A turf war has erupted over plans to turn another oval on Sydney’s north shore into a synthetic pitch, which residents and cricketers argue will drive them from the ground.
Ku-ring-gai Council has proposed converting Mimosa Oval in Turramurra into an artificial playing surface to address growing demand for outdoor sporting facilities.
A council spokeswoman said a synthetic field would provide an all-weather surface and allow games to be played during and after wet weather.
But John Ferguson, the president of the Kissing Point Cricket Club, said artificial turf would be unsuitable for cricket games.
He said the council’s proposal did not include a centre wicket, and the artificial surface would only be constructed wide enough to accommodate soccer.
“Even if play was possible, there are significant concerns with heat exposure, as studies have suggested the artificial surface significantly amplifies heat,” he said. “In a summer season, you would be putting children at risk, even for morning use.”
Mr Ferguson said artificial grass would also render the oval unsuitable for residents who use the oval for outdoor play, dog walking and picnics.
The cricket club said in a submission to the council that there was a greater risk of injury on artificial playing surfaces than natural grass.
“It appears inevitable that the natural surface will erode or subside, creating a trip hazard, and making the ground entirely unsuitable for small ball games such as cricket, where out-fielding is required,” the submission said.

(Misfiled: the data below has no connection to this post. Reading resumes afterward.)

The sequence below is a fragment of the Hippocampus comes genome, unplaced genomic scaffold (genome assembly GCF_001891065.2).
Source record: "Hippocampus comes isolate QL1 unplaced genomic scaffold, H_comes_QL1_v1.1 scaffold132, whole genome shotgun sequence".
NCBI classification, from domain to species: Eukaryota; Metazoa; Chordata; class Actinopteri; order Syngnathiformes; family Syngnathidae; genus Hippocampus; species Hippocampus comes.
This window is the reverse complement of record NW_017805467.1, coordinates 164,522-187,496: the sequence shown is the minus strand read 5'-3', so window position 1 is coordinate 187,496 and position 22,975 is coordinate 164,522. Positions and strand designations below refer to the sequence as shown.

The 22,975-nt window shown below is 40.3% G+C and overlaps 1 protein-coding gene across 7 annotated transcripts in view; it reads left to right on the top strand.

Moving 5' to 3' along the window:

Other submissions opposing the proposal suggested fake grass was an environmental and bushfire risk, while increased usage of the oval in winter would lead to traffic and parking congestion.
Trish Lynch, the convenor of the Friends of Mimosa Rofe Park, said artificial turf would cost more than natural grass to maintain, yet exclude many residents and other sporting groups from the oval.
“Our community is not happy with a football club taking over what is regarded as a shared Turramurra community green space and cricket oval,” she said.
The $1.5 million plan is part-funded by the North Shore Football Association, which aims to increase the number of synthetic pitches on the north shore from six to 10 by 2021.
“We will actively pursue and support projects that drive the conversion of fields to synthetic surfaces,” the NSFA’s website states.
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